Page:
The goal of the expedition is to help to speedup the solution of the Baikal problem. The concrete tasks of the expedition are:

  • Expertise of the present-day situation at Lake Baikal and of the corresponding scientific works;
  • Development of recommendations for governmental organizations concerning the economic mechanisms for the rational environmental management, creation and further development of nature reserves, national parks and other special territories and creation of conditions for their maximum ecological restoration effect;
  • Development of proposals concerning a large-scale investment program and separate projects for the creation of ecologically expedient recreation centers for potential partners from both our country and abroad.
  • Advertising the global importance of this natural area and of the necessity of taking joint efforts for its preservation;
  • Planning of a series of future international expeditions to Lake Baikal and the adjoining area (its basin) both in Russia and Mongolia with the aim of extending international contacts in order to intensify ecologically expedient activity in its region.


The expedition program is based on numerous materials of scientific investigations published in official documents, in monographs and other publications prepared mainly by the Irkutsk and Buryat centers of the Siberian Department of the Russian Academy of Sciences. They are devoted to various aspects of the Baikal problem and to characteristic features of the nature of the lake and its region. A considerable part of the corresponding materials, translated in part or full into English, were given to the expedition members.

Among these documents, the most important are the results of the system analysis of the Baikal region development strategy. The analysis was carried out by Russian participants and organizers of the expedition. The main results are collected in a special booklet in English and contain a detailed discussion of the concept of developing a recreation complex.

The results of the 1990-1991 Soviet-American expedition are also very interesting. The aim of this expedition, headed by George Davis, was to study the problems of land utilization in the Baikal basin.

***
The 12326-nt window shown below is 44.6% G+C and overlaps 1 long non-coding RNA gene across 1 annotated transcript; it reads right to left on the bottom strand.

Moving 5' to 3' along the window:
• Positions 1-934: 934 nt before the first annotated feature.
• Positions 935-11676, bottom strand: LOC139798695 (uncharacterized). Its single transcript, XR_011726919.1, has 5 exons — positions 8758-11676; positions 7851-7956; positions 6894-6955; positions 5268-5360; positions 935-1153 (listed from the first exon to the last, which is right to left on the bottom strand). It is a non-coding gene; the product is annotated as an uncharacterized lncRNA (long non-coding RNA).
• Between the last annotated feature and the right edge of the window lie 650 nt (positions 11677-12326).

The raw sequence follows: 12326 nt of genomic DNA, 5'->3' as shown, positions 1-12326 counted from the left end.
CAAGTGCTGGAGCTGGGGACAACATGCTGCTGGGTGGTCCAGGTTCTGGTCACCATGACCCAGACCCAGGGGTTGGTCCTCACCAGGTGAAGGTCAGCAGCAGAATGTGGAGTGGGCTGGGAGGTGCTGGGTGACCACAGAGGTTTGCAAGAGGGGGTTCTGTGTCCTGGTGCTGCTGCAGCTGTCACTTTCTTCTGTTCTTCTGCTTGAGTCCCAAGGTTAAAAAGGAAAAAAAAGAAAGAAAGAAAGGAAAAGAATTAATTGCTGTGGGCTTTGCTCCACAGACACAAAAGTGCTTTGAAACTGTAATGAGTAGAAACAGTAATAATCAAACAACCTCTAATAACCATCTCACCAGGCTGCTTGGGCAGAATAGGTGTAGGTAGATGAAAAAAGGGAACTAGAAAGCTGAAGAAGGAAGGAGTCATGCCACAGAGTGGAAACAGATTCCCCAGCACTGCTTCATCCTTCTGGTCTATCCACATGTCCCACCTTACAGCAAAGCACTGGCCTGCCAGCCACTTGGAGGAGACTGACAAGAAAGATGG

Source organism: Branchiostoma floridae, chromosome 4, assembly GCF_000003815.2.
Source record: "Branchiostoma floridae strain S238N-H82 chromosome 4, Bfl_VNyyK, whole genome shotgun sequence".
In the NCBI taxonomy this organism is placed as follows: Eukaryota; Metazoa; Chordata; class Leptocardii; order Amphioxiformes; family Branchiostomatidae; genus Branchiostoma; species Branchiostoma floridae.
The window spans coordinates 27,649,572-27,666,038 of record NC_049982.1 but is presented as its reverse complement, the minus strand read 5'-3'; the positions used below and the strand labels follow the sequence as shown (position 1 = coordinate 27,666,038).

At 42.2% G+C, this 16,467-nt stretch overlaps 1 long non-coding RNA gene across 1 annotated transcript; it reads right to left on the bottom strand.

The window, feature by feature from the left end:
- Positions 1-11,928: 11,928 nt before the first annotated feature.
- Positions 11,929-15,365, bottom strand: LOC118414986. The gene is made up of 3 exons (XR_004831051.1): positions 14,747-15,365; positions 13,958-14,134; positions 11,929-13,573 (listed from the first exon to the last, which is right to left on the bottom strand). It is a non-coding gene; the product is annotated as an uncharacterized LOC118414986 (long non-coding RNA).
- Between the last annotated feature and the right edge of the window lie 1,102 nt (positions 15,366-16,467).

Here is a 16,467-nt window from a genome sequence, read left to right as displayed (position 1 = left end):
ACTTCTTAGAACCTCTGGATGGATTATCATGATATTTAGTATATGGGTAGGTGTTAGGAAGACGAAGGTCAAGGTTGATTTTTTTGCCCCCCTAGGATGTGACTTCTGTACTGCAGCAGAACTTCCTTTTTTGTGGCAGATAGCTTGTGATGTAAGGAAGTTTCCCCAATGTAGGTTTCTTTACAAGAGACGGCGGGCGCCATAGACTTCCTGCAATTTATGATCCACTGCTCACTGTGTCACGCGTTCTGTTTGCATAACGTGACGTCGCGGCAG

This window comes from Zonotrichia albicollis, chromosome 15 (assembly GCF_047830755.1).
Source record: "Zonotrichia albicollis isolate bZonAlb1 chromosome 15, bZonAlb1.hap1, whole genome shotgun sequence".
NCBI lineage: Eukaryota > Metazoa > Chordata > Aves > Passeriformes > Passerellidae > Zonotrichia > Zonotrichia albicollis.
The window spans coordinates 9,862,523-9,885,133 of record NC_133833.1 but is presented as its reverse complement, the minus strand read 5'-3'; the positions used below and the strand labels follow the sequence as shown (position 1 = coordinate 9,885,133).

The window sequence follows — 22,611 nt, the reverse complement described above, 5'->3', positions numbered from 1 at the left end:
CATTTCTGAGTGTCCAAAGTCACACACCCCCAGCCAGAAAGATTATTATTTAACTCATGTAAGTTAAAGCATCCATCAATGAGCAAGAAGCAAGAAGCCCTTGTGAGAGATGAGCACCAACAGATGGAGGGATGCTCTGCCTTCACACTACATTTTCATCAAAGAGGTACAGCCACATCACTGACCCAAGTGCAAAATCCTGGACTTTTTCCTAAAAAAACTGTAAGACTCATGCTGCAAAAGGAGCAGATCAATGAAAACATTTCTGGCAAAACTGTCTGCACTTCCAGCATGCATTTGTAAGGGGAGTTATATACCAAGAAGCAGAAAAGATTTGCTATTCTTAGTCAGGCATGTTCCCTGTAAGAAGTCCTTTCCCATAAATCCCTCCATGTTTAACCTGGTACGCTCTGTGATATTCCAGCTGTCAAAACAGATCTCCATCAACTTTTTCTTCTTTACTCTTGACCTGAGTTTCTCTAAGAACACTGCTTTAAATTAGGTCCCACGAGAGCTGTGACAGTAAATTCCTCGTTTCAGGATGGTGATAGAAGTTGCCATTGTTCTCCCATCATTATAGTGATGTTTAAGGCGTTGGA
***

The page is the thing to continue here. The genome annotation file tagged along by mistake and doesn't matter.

The total number of the expedition members was about 20 people with participants from Russia, USA, Germany, and Austria.

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Russian participants of the expedition were mainly specialists who have been carrying out ecological-economic analysis of the Baikal region for about 15 years, and have experience in similar expeditions. Among members of the expedition, there were also some journalists and a photographer.


The trip was scheduled for July 26 through August 10 and provided an opportunity to meet the the heads of the administration of different levels, scientists, businessmen and representatives of population of Irkutsk, Severobaikalsk, Ulan-Ude and also workers of national parks, nature reserves, tourist camps and centers, population of distant settlements.


The program provided visual observation of the coast from close distances. The means of transportation (see map) included: a liner motor ship (from Irkutsk to Olkhon), a leased cutter for the trip round Olkhon and along the Small Sea coast to Baikalsk-Lensk reserve, kayaks and sail boats for the trip along the Baikalsk-Lensk reserve, a rented cutter to reach Severobaikalsk, Nizhneangarsk, a cutter for the trip from Nizhneangarsk to the Selenga delta and Ulan-Ude, a bus from Ulan-Ude to Baikalsk – Slyudyanka, and a train from Slyudyanka to port Baikal.

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From left to right: Vladimir Gurman (chairman), Tatiana Chemezova, Paul Safonov, Dmitry Rosenraukh

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Other Links About Baikal

Baikal Environmental Sites

General Information
For more information, please, contact ISEE/RC Secretariat.